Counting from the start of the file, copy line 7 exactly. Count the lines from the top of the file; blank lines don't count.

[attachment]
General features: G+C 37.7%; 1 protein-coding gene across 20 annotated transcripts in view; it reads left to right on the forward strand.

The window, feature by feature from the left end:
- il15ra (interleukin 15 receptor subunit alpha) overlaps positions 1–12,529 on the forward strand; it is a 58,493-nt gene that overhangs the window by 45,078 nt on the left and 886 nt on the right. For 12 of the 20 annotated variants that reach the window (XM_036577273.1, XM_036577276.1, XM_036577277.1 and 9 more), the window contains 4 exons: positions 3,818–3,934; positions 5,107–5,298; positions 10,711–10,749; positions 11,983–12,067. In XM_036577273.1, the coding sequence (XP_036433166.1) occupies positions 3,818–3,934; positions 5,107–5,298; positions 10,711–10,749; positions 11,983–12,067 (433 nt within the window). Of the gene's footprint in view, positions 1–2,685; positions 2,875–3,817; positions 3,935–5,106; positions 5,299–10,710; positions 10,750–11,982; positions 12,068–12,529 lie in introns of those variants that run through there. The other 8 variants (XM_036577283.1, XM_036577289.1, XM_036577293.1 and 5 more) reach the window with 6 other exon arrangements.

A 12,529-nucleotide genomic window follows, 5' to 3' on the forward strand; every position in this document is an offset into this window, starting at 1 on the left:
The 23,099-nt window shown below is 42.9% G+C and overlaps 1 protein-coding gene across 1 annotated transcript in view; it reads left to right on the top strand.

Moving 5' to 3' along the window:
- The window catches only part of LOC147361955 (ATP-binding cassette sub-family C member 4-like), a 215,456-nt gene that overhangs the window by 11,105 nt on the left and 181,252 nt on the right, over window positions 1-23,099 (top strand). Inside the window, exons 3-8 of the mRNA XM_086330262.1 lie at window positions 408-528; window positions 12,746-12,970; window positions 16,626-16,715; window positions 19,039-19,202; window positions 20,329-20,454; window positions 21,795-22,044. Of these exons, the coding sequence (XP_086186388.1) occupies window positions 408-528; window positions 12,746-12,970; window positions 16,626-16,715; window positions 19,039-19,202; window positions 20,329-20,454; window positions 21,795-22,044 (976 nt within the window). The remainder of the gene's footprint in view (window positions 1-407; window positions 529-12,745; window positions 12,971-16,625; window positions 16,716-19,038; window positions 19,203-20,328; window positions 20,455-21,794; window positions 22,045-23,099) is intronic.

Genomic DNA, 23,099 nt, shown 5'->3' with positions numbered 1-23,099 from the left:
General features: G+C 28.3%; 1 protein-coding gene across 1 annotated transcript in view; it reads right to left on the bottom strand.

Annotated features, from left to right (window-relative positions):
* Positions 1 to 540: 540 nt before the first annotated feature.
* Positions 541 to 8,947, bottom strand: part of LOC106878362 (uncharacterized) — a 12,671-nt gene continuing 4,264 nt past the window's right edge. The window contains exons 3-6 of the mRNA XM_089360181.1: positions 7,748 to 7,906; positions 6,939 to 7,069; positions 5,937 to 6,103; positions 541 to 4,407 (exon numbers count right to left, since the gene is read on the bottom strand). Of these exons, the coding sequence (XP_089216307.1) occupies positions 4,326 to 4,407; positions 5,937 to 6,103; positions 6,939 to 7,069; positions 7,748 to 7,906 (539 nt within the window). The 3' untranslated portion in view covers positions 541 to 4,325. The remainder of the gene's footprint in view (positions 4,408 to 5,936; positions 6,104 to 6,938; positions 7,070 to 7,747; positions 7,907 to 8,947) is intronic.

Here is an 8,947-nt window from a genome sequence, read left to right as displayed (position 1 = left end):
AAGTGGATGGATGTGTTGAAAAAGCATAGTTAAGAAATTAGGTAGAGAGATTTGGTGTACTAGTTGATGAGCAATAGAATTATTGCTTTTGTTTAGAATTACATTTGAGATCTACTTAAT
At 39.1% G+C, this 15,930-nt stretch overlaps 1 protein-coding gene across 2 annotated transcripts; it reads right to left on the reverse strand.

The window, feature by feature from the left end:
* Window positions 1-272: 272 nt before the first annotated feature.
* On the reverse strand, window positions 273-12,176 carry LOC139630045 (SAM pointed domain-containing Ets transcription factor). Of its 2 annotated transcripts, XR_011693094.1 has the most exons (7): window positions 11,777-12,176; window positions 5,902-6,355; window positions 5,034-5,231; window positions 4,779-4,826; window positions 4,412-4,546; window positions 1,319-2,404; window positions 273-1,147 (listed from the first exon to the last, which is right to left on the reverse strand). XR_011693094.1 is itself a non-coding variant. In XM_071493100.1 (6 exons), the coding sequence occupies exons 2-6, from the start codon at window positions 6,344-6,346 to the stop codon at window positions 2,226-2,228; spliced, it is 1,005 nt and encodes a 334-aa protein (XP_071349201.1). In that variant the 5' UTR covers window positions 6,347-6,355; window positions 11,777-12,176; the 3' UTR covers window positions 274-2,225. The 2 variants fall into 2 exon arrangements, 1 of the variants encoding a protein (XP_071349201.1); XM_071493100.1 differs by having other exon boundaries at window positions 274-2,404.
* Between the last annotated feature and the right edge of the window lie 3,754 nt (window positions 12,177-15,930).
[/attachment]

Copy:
- The window catches only part of LOC147361955 (ATP-binding cassette sub-family C member 4-like), a 215,456-nt gene that overhangs the window by 11,105 nt on the left and 181,252 nt on the right, over window positions 1-23,099 (top strand). Inside the window, exons 3-8 of the mRNA XM_086330262.1 lie at window positions 408-528; window positions 12,746-12,970; window positions 16,626-16,715; window positions 19,039-19,202; window positions 20,329-20,454; window positions 21,795-22,044. Of these exons, the coding sequence (XP_086186388.1) occupies window positions 408-528; window positions 12,746-12,970; window positions 16,626-16,715; window positions 19,039-19,202; window positions 20,329-20,454; window positions 21,795-22,044 (976 nt within the window). The remainder of the gene's footprint in view (window positions 1-407; window positions 529-12,745; window positions 12,971-16,625; window positions 16,716-19,038; window positions 19,203-20,328; window positions 20,455-21,794; window positions 22,045-23,099) is intronic.